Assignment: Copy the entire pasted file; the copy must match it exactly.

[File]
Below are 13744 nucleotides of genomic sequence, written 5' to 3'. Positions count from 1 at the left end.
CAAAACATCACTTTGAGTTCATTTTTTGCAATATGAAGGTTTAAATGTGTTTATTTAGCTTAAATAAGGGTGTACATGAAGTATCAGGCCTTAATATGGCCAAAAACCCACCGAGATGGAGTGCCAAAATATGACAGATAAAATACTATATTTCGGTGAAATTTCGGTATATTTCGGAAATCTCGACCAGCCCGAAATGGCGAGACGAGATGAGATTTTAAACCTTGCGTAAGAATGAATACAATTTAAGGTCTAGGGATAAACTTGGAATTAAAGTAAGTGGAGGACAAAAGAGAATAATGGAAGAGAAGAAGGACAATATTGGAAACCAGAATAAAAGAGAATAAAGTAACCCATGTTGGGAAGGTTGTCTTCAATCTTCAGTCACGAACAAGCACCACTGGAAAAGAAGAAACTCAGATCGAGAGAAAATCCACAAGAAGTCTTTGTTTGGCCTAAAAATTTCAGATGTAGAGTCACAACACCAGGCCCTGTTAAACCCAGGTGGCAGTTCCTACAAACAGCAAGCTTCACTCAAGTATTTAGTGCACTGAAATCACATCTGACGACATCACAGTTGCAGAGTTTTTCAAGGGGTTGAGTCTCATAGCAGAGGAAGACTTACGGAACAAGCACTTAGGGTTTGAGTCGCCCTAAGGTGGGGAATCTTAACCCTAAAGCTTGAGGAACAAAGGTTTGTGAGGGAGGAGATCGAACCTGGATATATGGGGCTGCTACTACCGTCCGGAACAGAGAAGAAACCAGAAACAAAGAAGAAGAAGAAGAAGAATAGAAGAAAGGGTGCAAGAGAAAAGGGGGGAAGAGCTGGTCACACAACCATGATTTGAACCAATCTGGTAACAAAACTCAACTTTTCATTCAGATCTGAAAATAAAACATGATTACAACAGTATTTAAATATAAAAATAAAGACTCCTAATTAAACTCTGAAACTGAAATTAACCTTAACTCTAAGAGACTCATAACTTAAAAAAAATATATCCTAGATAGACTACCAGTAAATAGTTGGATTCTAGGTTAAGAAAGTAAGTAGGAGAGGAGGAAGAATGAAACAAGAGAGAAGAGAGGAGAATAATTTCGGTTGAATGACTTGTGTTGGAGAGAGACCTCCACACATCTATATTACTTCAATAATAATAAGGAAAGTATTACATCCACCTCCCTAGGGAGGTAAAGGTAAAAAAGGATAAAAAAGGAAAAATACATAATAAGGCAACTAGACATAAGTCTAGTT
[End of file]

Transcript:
Below are 13744 nucleotides of genomic sequence, written 5' to 3'. Positions count from 1 at the left end.
CAAAACATCACTTTGAGTTCATTTTTTGCAATATGAAGGTTTAAATGTGTTTATTTAGCTTAAATAAGGGTGTACATGAAGTATCAGGCCTTAATATGGCCAAAAACCCACCGAGATGGAGTGCCAAAATATGACAGATAAAATACTATATTTCGGTGAAATTTCGGTATATTTCGGAAATCTCGACCAGCCCGAAATGGCGAGACGAGATGAGATTTTAAACCTTGCGTAAGAATGAATACAATTTAAGGTCTAGGGATAAACTTGGAATTAAAGTAAGTGGAGGACAAAAGAGAATAATGGAAGAGAAGAAGGACAATATTGGAAACCAGAATAAAAGAGAATAAAGTAACCCATGTTGGGAAGGTTGTCTTCAATCTTCAGTCACGAACAAGCACCACTGGAAAAGAAGAAACTCAGATCGAGAGAAAATCCACAAGAAGTCTTTGTTTGGCCTAAAAATTTCAGATGTAGAGTCACAACACCAGGCCCTGTTAAACCCAGGTGGCAGTTCCTACAAACAGCAAGCTTCACTCAAGTATTTAGTGCACTGAAATCACATCTGACGACATCACAGTTGCAGAGTTTTTCAAGGGGTTGAGTCTCATAGCAGAGGAAGACTTACGGAACAAGCACTTAGGGTTTGAGTCGCCCTAAGGTGGGGAATCTTAACCCTAAAGCTTGAGGAACAAAGGTTTGTGAGGGAGGAGATCGAACCTGGATATATGGGGCTGCTACTACCGTCCGGAACAGAGAAGAAACCAGAAACAAAGAAGAAGAAGAAGAAGAATAGAAGAAAGGGTGCAAGAGAAAAGGGGGGAAGAGCTGGTCACACAACCATGATTTGAACCAATCTGGTAACAAAACTCAACTTTTCATTCAGATCTGAAAATAAAACATGATTACAACAGTATTTAAATATAAAAATAAAGACTCCTAATTAAACTCTGAAACTGAAATTAACCTTAACTCTAAGAGACTCATAACTTAAAAAAAATATATCCTAGATAGACTACCAGTAAATAGTTGGATTCTAGGTTAAGAAAGTAAGTAGGAGAGGAGGAAGAATGAAACAAGAGAGAAGAGAGGAGAATAATTTCGGTTGAATGACTTGTGTTGGAGAGAGACCTCCACACATCTATATTACTTCAATAATAATAAGGAAAGTATTACATCCACCTCCCTAGGGAGGTAAAGGTAAAAAAGGATAAAAAAGGAAAAATACATAATAAGGCAACTAGACATAAGTCTAGTT